DSROLE.dll attack chain
When DSROLE.dll is loaded by wsmprovhost.exe, the DLL initiates a thread that enumerates and attempts to process files that exist in the same executing directory as the DLL. The first four bytes of candidate files are read and signify the size of the remaining buffer to read. Once the remaining data is read back, the bytes are reversed to reveal an executable payload that is staged in memory. The expected PE file should be a DLL with the specific export named ‘StartAction’. The address of this export is resolved and then launched in memory.
While the functionality of DSROLE.dll is ultimately decided by whatever payloads it deobfuscates and launches, Microsoft has observed the DLL being used to launch wksprt.exe, which communicates with C2 domains. Microsoft Defender Antivirus detects DSROLE.dll using the family name RollSling.
Version.dll attack chain
When loaded by clip.exe, Version.dll loads and decrypts the contents of readme.md, a file downloaded alongside Version.dll from attacker-compromised infrastructure. The file readme.md contains data that is used as a multibyte XOR key to decrypt position-independent code (PIC) embedded in Version.dll. This PIC loads and launches the final-stage remote access trojan (RAT).
Once loaded in memory, the second-stage executable decrypts an embedded configuration file containing several URLs used by the malware for command and control. Shortly after the malware beacons to the callback URL, Microsoft has observed a separate process iexpress.exe created and communicating with other C2 domains. Microsoft Defender Antivirus detects Version.dll using the family name FeedLoad.
After successful compromise, Microsoft observed Diamond Sleet dumping credentials via the LSASS memory.
In some cases, Microsoft observed Diamond Sleet intrusions that utilized tools and techniques from both paths 1 and 2.
Following successful exploitation using the TeamCity exploit, Onyx Sleet creates a new user account on compromised systems. This account, named krtbgt, is likely intended to impersonate the legitimate Windows account name KRBTGT, the Kerberos Ticket Granting Ticket. After creating the account, the threat actor adds it to the Local Administrators Group through net use:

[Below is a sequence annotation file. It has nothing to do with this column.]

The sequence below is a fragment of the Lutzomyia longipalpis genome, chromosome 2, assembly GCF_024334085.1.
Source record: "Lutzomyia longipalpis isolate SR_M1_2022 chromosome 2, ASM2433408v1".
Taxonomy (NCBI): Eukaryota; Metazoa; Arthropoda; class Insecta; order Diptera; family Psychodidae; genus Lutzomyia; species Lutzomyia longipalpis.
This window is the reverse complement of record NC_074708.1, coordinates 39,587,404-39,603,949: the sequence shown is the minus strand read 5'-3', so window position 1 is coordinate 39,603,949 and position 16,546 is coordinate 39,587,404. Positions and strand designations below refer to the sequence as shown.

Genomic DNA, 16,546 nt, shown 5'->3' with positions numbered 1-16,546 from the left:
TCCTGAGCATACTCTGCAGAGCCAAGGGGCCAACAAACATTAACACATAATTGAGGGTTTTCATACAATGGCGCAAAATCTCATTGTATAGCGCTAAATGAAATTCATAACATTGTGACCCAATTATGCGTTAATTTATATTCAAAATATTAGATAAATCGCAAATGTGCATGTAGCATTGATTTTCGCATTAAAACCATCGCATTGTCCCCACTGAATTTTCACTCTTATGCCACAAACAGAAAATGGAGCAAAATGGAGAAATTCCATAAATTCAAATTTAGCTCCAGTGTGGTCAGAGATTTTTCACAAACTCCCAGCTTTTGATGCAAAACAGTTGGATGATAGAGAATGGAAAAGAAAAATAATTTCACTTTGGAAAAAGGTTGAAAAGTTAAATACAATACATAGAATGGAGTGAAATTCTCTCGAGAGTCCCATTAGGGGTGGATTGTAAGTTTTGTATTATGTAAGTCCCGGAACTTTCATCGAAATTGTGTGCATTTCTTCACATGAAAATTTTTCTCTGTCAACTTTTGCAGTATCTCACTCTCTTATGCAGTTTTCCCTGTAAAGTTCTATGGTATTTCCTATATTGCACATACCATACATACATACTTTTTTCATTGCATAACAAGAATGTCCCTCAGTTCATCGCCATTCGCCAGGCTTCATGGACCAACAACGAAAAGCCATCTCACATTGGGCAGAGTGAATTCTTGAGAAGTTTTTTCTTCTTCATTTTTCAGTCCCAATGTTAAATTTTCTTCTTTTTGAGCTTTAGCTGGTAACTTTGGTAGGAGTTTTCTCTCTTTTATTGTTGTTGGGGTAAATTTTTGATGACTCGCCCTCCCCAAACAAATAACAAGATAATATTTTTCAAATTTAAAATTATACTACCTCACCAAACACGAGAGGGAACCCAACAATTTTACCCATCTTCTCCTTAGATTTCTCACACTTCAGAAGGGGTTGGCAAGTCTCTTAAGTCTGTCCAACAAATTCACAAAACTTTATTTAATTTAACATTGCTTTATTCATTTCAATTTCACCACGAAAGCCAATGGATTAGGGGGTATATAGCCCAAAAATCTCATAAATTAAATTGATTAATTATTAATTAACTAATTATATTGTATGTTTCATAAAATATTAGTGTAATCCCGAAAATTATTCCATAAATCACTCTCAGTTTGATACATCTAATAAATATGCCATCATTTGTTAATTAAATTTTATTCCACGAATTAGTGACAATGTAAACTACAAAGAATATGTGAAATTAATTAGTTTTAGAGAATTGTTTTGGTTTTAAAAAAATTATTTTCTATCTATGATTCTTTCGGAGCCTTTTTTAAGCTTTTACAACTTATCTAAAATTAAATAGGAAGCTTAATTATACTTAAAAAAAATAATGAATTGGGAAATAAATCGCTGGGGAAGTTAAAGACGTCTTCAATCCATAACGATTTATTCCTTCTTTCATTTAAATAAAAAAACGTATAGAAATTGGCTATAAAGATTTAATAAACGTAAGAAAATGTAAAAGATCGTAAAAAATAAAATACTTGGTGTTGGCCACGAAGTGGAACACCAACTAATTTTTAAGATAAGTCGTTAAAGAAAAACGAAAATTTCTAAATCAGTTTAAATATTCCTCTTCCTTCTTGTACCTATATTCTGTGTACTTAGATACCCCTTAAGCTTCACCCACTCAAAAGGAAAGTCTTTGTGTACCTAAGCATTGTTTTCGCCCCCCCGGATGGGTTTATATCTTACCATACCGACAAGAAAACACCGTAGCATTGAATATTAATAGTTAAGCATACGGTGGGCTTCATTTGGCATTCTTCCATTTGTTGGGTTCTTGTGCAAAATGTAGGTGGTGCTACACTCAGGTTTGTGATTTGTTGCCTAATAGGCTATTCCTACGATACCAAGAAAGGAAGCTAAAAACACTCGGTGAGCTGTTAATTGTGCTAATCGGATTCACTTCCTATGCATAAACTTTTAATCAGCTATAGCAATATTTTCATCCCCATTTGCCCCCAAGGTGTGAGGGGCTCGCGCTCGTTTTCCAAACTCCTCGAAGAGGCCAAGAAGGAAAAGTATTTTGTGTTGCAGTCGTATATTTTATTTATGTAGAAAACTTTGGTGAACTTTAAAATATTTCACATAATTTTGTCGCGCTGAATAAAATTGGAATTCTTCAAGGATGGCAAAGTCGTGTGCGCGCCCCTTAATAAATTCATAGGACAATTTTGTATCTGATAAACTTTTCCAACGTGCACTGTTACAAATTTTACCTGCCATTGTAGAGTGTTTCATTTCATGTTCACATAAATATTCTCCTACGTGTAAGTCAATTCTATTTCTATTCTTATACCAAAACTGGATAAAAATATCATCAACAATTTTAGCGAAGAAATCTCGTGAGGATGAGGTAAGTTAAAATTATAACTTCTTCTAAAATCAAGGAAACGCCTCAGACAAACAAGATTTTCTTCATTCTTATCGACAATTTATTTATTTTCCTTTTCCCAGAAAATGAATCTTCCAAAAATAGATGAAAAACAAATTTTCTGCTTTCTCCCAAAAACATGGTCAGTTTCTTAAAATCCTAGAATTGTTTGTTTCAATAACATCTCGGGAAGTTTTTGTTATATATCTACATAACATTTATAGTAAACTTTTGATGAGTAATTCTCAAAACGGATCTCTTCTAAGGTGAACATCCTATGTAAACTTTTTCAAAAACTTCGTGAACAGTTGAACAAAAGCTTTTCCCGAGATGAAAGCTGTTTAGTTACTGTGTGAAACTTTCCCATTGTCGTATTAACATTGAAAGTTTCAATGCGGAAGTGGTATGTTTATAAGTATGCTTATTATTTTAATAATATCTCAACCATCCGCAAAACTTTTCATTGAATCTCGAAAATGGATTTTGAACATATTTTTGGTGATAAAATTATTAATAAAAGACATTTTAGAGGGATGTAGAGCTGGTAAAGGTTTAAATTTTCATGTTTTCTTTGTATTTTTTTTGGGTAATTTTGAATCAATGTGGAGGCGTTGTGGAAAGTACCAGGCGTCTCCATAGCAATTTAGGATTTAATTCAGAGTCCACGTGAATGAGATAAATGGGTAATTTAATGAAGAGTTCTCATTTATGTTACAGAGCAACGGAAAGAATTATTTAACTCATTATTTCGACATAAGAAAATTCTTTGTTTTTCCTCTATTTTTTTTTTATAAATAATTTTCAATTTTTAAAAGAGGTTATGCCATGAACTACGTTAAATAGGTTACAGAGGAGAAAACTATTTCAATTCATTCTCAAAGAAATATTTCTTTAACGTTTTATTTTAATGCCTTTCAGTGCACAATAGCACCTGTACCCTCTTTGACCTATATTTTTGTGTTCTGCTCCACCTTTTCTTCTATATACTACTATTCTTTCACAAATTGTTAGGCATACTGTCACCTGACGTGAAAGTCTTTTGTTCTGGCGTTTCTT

net localgroup administrators krtbgt /add
The threat actor also runs several system discovery commands on compromised systems, including:
net localgroup 'Remote Desktop Users’ net localgroup Administrators cmd.exe "/c tasklist | findstr Sec" cmd.exe "/c whoami" cmd.exe "/c netstat -nabp tcp" cmd.exe "/c ipconfig /all" cmd.exe "/c systeminfo"
Next, the threat actor deploys a unique payload to compromised systems by downloading it from attacker-controlled infrastructure via PowerShell. Microsoft observed these file paths for the unique payload:
This payload, when launched, loads and decrypts an embedded PE resource. This decrypted payload is then loaded into memory and launched directly. The inner payload is a proxy tool that helps establish a persistent connection between the compromised host and attacker-controlled infrastructure. Microsoft Defender Antivirus detects this proxy tool as HazyLoad.
Microsoft also observed the following post-compromise tools and techniques leveraged in this attack path:
Microsoft recommends the following mitigations to reduce the impact of this threat.
Microsoft Defender Vulnerability Management surfaces devices that may be affected by the CVE-2023-42793 vulnerability leveraged in these attacks.
Microsoft Defender Antivirus customers should look for the following family names for activity related to these attacks:
The following Microsoft Defender for Endpoint alerts could indicate activity associated with this threat. These alerts, however, can be triggered by unrelated threat activity.
Command and control using iexpress.exe or wksprt.exe
DeviceNetworkEvents | where (InitiatingProcessFileName =~ "wksprt.exe" and InitiatingProcessCommandLine == "wksprt.exe") or (InitiatingProcessFileName =~ "iexpress.exe" and InitiatingProcessCommandLine == "iexpress.exe")
Search order hijack using Wsmprovhost.exe and DSROLE.dll
DeviceImageLoadEvents | where InitiatingProcessFileName =~ "wsmprovhost.exe" | where FileName =~ "DSROLE.dll" | where not(FolderPath has_any("system32", "syswow64"))
Search order hijack using clip.exe and Version.dll